Monday, November 29, 2010

New again... What I want for myself from the new PointsPlus program.

At this point, I think I've written four or five different columns and pieces describing my official view of the new Weight Watchers PointsPlus Program, which launched officially today in the US.  For the latest, and most comprehensive manifesto, click this link...

Our new program: Taking Weight Watchers to the Next Level

Therefore, rather than provide yet more official love for this rocktacular new program, I thought I would use the time instead to reflect on the role I want it to play in my own life.


I'm still within five pounds of my goal weight, even after the debacle of Thanksgiving weekend.  I think knowing that there was a new program launching on Monday gave me license to indulge.  I swear I ate about 7 pounds of cashews and almonds.  In additional full disclosure, I had leftovers every day of the long weekend.

Emerging from my holiday binge, I went to a meeting in Stamford, CT on Sunday morning to get the new Getting Started Session for the PointsPlus program launch.  It was a big, busy meeting with about 20 more people than usual.  It was amazing to watch the atmosphere in the room change over the course of 60 minutes, going from fear-stricken to excited and optimistic.  For me personally, I've been involved with this new plan for close to four years in it's various incarnations of development.  There wasn't anything new in the delivery for me, yet I wanted an official kick-off anyway.

Our Leaders and Receptionists have been doing the PointsPlus plan for the past two months.  They have soldiered without the benefit of electronic tools, most notably eTools and the iPhone app.  They are now new veterans of the plan.  Was I right there with them?  Errr.  No.  I just couldn't make myself track on paper.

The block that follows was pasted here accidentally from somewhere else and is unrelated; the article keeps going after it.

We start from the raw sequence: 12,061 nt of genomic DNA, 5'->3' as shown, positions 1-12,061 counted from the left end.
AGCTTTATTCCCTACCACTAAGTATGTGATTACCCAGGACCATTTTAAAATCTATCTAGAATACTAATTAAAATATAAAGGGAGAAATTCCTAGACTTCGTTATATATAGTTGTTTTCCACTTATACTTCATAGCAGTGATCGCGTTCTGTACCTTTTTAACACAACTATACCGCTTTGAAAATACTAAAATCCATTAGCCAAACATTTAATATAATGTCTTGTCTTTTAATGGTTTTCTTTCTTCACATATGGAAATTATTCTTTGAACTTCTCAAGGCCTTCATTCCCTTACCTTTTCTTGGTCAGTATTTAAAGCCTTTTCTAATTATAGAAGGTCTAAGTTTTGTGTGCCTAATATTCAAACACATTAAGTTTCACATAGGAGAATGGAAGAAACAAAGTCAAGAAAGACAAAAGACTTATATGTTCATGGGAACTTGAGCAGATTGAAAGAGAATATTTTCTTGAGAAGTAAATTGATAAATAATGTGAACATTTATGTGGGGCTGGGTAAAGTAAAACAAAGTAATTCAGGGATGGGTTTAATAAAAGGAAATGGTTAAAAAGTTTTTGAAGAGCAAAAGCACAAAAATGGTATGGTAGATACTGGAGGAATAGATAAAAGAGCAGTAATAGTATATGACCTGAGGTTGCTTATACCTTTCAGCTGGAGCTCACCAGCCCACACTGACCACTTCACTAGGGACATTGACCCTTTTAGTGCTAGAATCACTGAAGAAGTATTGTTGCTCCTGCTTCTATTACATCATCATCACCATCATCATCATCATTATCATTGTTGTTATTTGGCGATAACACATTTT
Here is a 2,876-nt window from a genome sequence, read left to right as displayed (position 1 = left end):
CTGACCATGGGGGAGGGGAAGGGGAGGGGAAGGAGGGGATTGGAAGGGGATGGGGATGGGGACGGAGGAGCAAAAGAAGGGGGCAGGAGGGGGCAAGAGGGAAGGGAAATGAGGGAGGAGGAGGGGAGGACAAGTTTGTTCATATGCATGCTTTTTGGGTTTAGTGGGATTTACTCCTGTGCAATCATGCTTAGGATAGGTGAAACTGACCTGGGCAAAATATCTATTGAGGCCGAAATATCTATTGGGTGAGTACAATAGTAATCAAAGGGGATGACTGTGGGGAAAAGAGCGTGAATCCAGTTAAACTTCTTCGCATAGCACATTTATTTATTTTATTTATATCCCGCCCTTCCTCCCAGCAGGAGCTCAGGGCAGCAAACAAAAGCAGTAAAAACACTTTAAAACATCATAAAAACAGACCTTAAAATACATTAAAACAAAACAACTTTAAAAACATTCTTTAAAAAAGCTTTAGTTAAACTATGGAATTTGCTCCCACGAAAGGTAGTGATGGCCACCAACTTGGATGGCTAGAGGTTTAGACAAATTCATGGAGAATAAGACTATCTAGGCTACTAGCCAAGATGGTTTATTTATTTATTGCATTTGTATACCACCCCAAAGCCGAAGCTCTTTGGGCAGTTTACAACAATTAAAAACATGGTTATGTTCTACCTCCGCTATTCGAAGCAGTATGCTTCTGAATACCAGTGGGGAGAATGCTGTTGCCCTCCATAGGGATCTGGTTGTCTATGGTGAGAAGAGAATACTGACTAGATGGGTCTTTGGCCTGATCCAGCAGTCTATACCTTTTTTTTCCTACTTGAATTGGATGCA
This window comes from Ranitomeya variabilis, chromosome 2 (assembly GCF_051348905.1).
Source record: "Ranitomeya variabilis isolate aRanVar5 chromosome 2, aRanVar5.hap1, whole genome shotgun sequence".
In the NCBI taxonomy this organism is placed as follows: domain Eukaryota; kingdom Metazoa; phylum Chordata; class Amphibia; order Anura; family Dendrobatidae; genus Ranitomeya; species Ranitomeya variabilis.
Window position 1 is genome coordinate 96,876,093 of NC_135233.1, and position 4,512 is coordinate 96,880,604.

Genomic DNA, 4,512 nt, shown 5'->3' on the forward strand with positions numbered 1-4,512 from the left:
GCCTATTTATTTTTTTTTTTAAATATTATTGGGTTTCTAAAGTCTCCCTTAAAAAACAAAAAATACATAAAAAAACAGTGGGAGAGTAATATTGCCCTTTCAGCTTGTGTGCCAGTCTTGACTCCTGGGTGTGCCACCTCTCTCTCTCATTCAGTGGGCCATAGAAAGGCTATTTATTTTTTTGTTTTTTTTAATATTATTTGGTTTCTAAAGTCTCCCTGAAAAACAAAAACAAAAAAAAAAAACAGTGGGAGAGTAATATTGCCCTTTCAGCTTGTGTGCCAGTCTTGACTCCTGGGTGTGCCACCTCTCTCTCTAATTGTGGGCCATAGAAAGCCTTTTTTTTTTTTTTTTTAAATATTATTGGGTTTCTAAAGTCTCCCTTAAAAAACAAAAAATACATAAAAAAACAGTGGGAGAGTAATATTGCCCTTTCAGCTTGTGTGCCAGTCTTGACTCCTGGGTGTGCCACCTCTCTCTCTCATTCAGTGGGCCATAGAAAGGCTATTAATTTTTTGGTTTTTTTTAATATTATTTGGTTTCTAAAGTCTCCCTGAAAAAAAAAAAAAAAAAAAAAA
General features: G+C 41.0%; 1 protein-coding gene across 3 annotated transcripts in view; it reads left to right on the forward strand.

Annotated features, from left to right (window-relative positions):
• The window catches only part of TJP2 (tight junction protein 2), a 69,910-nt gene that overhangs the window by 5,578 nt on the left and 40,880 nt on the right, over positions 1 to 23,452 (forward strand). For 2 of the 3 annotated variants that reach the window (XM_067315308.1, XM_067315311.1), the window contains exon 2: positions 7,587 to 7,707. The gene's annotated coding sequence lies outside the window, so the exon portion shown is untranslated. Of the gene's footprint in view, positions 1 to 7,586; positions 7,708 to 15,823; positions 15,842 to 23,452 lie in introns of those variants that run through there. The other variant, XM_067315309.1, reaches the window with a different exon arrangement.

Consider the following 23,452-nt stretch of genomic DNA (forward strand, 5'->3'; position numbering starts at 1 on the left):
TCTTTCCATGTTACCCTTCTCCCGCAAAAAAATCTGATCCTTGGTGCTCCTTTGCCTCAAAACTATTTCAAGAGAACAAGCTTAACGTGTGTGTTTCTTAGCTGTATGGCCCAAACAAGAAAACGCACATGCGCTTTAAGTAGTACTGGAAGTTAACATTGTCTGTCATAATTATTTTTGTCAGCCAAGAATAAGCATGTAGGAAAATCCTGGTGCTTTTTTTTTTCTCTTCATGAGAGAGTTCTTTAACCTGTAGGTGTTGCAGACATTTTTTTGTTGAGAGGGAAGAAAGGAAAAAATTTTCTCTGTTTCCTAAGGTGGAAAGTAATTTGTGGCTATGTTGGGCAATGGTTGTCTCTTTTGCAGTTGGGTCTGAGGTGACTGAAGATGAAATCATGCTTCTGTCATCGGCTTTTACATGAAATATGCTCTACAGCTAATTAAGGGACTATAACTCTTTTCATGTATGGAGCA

Therefore, I am officially announcing that as of today, I am now doing PointsPlus all-in.  I just tracked my breakfast and morning workout.  I found out that I have an insane Daily Target of 43 (!) (it's a tall man thing).  I am learning about the new values for all the things I normally eat.

So what do I hope to get out of the new program?  Two big things:

1)  A reconnection with Points

I have been "doing" Weight Watchers for over 10 years now.  I was an early POINTS person.  Yet, if I am being completely honest, I have not been regularly tracking for quite some time.  These days, I only track POINTS when I'm sure that I am falling off the program in spectacular fashion.  For the most part, I have been happily eye-balling foods and staying generally aware of their POINTS value, but I have been far from rigorous in actual tracking.

Is this a problem?  It hasn't been a huge problem as I've been at or close to goal for over two years now.  However, I cannot help but feel that I'm really starting the fudge my estimations and therefore my choices.  Funny how my eye-balling seems to be perpetually favoring the lower end of the estimation range.  It must be a special form of astigmatism.  As a result, I have this feeling that some non-awesome habits have been creeping back into my daily routine.

2) Cleaning my diet and snacking habits